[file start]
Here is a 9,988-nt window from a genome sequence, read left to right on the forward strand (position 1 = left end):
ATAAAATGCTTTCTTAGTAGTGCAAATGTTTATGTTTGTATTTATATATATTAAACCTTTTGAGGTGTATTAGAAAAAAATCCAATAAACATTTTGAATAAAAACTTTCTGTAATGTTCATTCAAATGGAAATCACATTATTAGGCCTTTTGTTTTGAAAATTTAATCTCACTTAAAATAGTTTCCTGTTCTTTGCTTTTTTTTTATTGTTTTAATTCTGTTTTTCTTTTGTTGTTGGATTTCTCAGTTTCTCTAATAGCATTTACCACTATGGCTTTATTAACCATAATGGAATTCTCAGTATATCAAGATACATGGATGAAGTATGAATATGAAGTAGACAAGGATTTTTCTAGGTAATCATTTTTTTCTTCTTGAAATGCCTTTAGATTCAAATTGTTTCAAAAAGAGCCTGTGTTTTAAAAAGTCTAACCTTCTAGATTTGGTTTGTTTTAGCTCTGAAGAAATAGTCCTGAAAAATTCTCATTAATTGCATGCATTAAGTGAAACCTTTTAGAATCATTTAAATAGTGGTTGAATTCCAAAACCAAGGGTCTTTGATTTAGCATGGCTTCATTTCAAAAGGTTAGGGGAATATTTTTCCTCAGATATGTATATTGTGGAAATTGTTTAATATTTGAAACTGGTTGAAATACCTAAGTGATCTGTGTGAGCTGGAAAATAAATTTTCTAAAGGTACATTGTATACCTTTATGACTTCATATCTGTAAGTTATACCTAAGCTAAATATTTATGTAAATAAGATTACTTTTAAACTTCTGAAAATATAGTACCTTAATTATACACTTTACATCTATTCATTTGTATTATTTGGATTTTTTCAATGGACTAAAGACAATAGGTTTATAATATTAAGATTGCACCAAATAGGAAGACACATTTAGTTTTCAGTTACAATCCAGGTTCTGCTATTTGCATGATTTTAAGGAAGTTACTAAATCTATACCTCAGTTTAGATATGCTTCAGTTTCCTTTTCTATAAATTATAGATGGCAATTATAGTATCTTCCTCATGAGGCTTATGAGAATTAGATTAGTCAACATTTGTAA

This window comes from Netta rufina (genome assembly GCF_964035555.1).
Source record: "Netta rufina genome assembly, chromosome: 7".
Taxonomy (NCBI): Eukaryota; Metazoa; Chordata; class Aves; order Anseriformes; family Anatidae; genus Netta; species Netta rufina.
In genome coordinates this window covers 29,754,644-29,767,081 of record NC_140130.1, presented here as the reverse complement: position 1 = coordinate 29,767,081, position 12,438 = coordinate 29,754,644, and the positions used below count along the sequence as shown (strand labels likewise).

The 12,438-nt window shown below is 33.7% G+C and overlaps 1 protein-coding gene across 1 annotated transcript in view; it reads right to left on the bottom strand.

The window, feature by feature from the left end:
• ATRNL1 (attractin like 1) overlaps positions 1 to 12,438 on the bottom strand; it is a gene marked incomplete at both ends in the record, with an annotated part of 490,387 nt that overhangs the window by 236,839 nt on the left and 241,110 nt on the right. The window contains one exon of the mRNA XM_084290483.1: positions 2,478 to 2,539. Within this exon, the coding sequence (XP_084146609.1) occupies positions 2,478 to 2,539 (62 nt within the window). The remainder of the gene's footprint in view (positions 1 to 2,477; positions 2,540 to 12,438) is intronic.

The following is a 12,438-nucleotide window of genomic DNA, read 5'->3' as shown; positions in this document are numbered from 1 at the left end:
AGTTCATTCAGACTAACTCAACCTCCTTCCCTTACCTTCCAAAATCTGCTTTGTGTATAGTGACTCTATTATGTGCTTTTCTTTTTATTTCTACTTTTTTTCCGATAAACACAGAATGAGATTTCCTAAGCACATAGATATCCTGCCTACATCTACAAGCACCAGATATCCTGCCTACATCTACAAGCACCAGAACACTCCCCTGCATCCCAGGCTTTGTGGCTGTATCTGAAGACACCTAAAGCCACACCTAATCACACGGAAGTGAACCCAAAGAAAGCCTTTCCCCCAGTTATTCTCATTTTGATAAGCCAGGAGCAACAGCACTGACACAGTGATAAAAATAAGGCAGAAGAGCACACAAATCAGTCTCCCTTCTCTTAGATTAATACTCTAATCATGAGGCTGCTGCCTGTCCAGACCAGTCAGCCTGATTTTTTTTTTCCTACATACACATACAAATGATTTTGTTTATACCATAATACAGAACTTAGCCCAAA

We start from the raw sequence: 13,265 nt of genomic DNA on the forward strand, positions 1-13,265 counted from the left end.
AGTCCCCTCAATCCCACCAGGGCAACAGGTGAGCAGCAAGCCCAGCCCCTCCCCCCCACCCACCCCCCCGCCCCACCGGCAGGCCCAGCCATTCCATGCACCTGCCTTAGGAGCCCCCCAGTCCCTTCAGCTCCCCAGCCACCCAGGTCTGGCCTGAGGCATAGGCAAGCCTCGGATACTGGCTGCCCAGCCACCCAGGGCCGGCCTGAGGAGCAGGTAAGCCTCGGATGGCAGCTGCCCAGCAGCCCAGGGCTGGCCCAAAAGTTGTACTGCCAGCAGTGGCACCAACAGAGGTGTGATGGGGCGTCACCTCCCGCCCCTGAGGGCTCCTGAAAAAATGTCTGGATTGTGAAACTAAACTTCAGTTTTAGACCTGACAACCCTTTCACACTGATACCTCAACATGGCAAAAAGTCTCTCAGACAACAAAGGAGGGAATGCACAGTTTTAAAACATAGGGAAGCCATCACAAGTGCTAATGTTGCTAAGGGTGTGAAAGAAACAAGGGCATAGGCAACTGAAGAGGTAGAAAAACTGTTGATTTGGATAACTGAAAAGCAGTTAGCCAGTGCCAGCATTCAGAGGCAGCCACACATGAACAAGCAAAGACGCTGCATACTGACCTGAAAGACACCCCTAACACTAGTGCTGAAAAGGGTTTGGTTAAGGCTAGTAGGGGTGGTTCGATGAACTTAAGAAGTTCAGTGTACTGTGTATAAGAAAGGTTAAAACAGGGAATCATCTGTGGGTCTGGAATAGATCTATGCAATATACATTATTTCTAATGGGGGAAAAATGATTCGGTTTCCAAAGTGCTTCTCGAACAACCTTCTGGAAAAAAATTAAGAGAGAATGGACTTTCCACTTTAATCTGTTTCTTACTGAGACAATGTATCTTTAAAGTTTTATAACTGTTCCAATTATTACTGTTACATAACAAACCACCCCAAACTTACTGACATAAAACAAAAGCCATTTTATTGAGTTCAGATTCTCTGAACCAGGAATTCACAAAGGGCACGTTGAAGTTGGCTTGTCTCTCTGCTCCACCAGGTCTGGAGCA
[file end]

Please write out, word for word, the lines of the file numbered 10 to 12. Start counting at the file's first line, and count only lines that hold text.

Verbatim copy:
The following is a 12,438-nucleotide window of genomic DNA, read 5'->3' as shown; positions in this document are numbered from 1 at the left end:
AGTTCATTCAGACTAACTCAACCTCCTTCCCTTACCTTCCAAAATCTGCTTTGTGTATAGTGACTCTATTATGTGCTTTTCTTTTTATTTCTACTTTTTTTCCGATAAACACAGAATGAGATTTCCTAAGCACATAGATATCCTGCCTACATCTACAAGCACCAGATATCCTGCCTACATCTACAAGCACCAGAACACTCCCCTGCATCCCAGGCTTTGTGGCTGTATCTGAAGACACCTAAAGCCACACCTAATCACACGGAAGTGAACCCAAAGAAAGCCTTTCCCCCAGTTATTCTCATTTTGATAAGCCAGGAGCAACAGCACTGACACAGTGATAAAAATAAGGCAGAAGAGCACACAAATCAGTCTCCCTTCTCTTAGATTAATACTCTAATCATGAGGCTGCTGCCTGTCCAGACCAGTCAGCCTGATTTTTTTTTTCCTACATACACATACAAATGATTTTGTTTATACCATAATACAGAACTTAGCCCAAA

We start from the raw sequence: 13,265 nt of genomic DNA on the forward strand, positions 1-13,265 counted from the left end.